faucet design. Friday , February 23rd , 2018 - 16:46:11 PM
One of the first things to know before shopping for a faucet is your hole configuration. Most sinks come with holes drilled to receive the faucet and sometimes accessories such as a sprayer, soap dispenser, hot beverage or filtered water faucet. One hole sinks are for single-control faucets, three hole are for single-control faucets with a sprayer and/or accessories and four holes are for single-control or two-handle sinks with various accessories. If you have an under-mount or apron front sink the holes are drilled into the countertop behind the sink.
But when there are small children, the touch function comes in particularly handy. It is easier for them to get the water they need without asking adults for help. They don′t need to reach the handle and operate it. All they need to do is to tap somewhere on the faucet. It is not likely either that they would leave the water running. It has been found that children often find it fun to tap on the faucet to turn the water off.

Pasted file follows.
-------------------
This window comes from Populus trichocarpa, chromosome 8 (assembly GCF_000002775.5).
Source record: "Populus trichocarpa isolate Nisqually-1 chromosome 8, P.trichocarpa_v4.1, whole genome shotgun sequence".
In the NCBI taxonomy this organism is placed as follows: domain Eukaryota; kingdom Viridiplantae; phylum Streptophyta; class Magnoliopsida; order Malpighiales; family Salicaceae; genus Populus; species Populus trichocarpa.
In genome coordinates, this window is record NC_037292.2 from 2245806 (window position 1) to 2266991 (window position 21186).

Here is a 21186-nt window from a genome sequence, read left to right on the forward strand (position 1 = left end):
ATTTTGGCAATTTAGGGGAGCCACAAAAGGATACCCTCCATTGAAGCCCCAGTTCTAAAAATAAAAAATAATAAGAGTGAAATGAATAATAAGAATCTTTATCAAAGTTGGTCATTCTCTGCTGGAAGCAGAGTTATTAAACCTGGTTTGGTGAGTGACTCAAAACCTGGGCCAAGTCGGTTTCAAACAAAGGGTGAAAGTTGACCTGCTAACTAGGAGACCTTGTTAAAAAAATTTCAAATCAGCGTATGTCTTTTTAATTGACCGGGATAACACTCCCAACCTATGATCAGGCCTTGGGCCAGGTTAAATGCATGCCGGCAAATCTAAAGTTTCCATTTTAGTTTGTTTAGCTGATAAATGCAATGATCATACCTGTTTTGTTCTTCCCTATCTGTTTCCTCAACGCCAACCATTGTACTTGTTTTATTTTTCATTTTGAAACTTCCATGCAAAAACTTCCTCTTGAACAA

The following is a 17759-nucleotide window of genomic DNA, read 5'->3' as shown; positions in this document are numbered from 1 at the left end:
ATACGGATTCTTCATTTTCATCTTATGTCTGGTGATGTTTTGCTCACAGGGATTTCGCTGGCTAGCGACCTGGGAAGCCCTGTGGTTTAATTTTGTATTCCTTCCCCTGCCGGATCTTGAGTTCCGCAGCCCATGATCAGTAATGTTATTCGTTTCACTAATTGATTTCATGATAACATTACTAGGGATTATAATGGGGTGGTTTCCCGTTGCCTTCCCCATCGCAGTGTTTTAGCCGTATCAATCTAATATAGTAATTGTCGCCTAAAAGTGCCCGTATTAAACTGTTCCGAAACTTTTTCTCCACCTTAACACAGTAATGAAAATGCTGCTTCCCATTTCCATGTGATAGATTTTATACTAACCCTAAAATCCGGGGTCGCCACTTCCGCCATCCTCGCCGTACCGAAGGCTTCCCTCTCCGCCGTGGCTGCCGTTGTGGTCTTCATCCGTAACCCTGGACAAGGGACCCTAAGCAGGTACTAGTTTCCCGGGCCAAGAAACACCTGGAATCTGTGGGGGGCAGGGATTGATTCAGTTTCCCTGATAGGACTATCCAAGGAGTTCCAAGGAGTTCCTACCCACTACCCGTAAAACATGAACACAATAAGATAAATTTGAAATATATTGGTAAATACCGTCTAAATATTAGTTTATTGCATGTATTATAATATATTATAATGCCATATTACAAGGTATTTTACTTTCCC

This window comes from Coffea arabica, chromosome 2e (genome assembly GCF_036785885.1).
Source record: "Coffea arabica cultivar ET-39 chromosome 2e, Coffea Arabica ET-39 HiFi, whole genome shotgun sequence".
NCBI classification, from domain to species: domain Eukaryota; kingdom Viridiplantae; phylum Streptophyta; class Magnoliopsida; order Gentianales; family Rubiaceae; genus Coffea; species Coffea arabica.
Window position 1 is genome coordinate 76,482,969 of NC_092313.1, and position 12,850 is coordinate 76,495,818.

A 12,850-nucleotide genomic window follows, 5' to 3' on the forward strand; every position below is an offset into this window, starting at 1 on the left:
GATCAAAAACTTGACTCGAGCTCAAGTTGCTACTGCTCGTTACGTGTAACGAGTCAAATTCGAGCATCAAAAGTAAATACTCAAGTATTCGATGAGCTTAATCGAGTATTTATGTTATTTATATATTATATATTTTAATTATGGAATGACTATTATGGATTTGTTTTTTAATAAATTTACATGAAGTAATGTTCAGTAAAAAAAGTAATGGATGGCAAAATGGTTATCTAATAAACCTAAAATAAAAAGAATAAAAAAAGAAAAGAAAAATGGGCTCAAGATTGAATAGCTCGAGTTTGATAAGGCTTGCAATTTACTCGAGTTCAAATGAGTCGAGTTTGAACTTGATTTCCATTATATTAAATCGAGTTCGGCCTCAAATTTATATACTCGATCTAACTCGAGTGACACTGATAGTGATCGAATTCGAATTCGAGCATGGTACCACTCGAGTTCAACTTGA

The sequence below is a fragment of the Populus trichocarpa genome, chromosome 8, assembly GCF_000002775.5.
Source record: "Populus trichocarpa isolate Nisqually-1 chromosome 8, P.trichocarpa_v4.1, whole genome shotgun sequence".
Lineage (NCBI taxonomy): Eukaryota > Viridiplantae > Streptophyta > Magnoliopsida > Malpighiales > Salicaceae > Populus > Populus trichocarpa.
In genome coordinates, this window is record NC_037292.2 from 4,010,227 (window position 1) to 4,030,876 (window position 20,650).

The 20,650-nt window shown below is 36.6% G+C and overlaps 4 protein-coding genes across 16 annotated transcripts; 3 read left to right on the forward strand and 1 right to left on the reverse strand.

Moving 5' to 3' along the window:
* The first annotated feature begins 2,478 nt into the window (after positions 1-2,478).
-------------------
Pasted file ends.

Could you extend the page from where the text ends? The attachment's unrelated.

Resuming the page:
It is quite obvious that the touch feature is powered by electricity. Sometimes people ask whether the faucets need to be connected to the mains. They think it might be dangerous. Others mistrust the very idea of electricity and water being together in a faucet. In fact, the touch sensitive faucets are powered by a set of four or six 1.5 V batteries. The voltage reached by such a pack does not exceed 9 volts, which is considered safe voltage even by the strictest regulations. The electricity, however weak, never comes in contact with water. In a typical touch sensitive faucet, water runs inside pipes made from non-conductive materials. So there is no threat whatsoever that could be attributed to the use of electricity in touch sensitive faucets.